Tag Archives: James Michener

Birthday Celebration

9 Jun

Tonight, we belated celebrated my youngest nephew’s 15th birthday. It was actually on June 6, which most of the world knows as D-Day. Our family also knows it as B-Day, Bronson’s Day. To honor his day of birth in the blogging world, here is a list of events from the year he was born.

On the big screen:

Titanic made a triumphant return from the depths and dominated the film industry.

– Val Kilmer and Elisabeth Shue starred in The Saint.

– James Stewart passed away.

– Robin Williams won the Academy Award for Best Supporting Actor for his role in Good Will Hunting.

In the athletic arena:

– the Green Bay Packers defeated the New England Patriots in Super Bowl XXXI.

– Tennessee beat Old Dominion to win the NCAA Women’s Basketball National Championship.

– Mike Tyson bit a piece off of the ear of Evander Holyfield.

– Tiger Woods won the Masters for his first win in a major.

On the boob tube:

The Crocodile Hunter debuted on Animal Planet.

South Park first aired on Comedy Central.

– Jacques Cousteau, famous for marine documentaries, passed away.

The Simpsons passed The Flintstones as the longest running prime-time animated series.

In the music world:

– Elton John re-recorded Candle in the Wind to honor Princess Diana.

– Paul McCartney became Sir Paul McCartney.

– Colonel Tom Parker, the manager of Elvis Presley, passed away.

– The Bee Gees, the Jackson 5 and others were inducted into the Rock and Roll Hall of Fame.

For the literate people:

– Mitch Albom’s Tuesdays With Morrie was published.

– Harry Potter looked for the Philosopher’s Stone.

– James Michener, writer of sweeping epics, passed away.

I Know Why the Caged Bird Sings was removed from the English curriculum in Anne Arundel County, Maryland.

Scientifically:

– the Pathfinder landed on Mars.

– the United States barred federal funding for research on human cloning.

– Deep Blue defeated Gary Kasparov in a chess match, the first time a computer defeated a grand master.

– the domain name Google was registered.

A lot of other stuff happened in 1997. Perhaps, you can list a few in the comments.

On the Wings of Thorn Birds and the Winds of War

8 Jun

Have you ever noticed that television is filled with copycats? Let one show succeed, and the networks clamor with a plethora of similar shows. That’s why the airwaves are currently filled with reality shows and crime lab dramas. That’s why a few years ago we had dozens of game shows with contestants trying to become millionaires. That’s also why television from the mid-1970s to the mid-1980s was dominated by miniseries – dramas, usually based on popular novels, that spanned a few nights. They were must-see TV back in the day.

This topic has entered my mind because I am in the middle of rewatching one of my favorites. As I have watched it, I have remember how millions of people got caught up in these shows, and it seemed as if the world stopped to see what would happen. The following are the ones that I remember the most.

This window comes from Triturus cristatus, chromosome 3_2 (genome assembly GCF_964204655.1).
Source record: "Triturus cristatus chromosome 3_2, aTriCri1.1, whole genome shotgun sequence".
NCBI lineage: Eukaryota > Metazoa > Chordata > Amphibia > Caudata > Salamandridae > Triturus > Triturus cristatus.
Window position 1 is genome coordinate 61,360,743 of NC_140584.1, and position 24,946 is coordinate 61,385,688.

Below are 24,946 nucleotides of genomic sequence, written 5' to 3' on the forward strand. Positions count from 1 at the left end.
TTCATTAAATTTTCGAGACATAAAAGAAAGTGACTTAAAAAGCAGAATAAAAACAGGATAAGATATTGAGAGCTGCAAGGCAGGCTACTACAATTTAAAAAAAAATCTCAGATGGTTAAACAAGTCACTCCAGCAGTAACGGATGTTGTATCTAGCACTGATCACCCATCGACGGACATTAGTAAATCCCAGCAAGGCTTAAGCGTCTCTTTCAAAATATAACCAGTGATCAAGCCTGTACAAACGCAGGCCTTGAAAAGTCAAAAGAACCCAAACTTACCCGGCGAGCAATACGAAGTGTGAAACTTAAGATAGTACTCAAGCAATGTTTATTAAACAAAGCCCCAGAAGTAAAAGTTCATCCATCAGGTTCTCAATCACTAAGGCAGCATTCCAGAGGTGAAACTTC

Centennial – The one I am currently watching was based on a James Michener novel and lasted over 26 hours. It traced the history of a western town from the arrival of the first trapper until the 1970s and took viewers into the lives of the people who played a role in the history of the area. It was fictional but had some real history mixed in. It seemed to star every television personality of the day, including Richard Chamberlain.

Roots – The granddaddy of them all, this miniseries was based on the work of Alex Haley, a fellow Tennessean, as he traced his family’s history through slavery. Over 100 million people watched it finale, and it spawned two sequels. After this success, Haley was sued for plagiarism and admitted that some parts of his work were lifted from another source. It seemed to star every African-American actor of the day but did not include Richard Chamberlain.

The Thorn Birds – Based on a novel by Colleen McCullough, it was the second highest rated miniseries of all time. Admittedly, I did not watch this one, and I am not sure my parents did either. It is set in Australia and follows a woman who is in love with a priest. This causes her problems for obvious reasons. It had a bevy of well-known stars, including Richard Chamberlain.

Rich Man, Poor Man – I always thought that was a cool title. This one came early in the miniseries experiment and lasted seven weeks. Based on a novel by Irwin Shaw, it followed the differing paths of the Jordache brothers. Obviously, one became wealthy, although not by selling fashionable jeans, and the other one struggled to get by. Peter Strauss and Nick Nolte played the brothers, but it did not star Richard Chamberlain.

Shogun – James Clavell’s novel was a fictionalized account of the life of William Adams. Don’t know who he is? Don’t worry, I don’t know either. However, I know that the main character is an Englishman named John Blackthorne, and he finds himself shipwrecked off the coast of Japan. After the wreck, he makes enemies and friends while trying to adjust to a different culture. The miniseries was filled with Japanese actors and Richard Chamberlain.

The Winds of War – Herman Wouk’s writing was the basis for this one as it details the years leading up to the entrance of the United States into World War II. It covers major world events during this period and their effects on two American families, the Henry’s and the Jastow’s. Robert Mitchum starred in this series, but it did not star Richard Chamberlain.

These are but a few examples of a genre that once thrived on the television sets of America. Obviously, I have missed several. If you have any favorites let me know.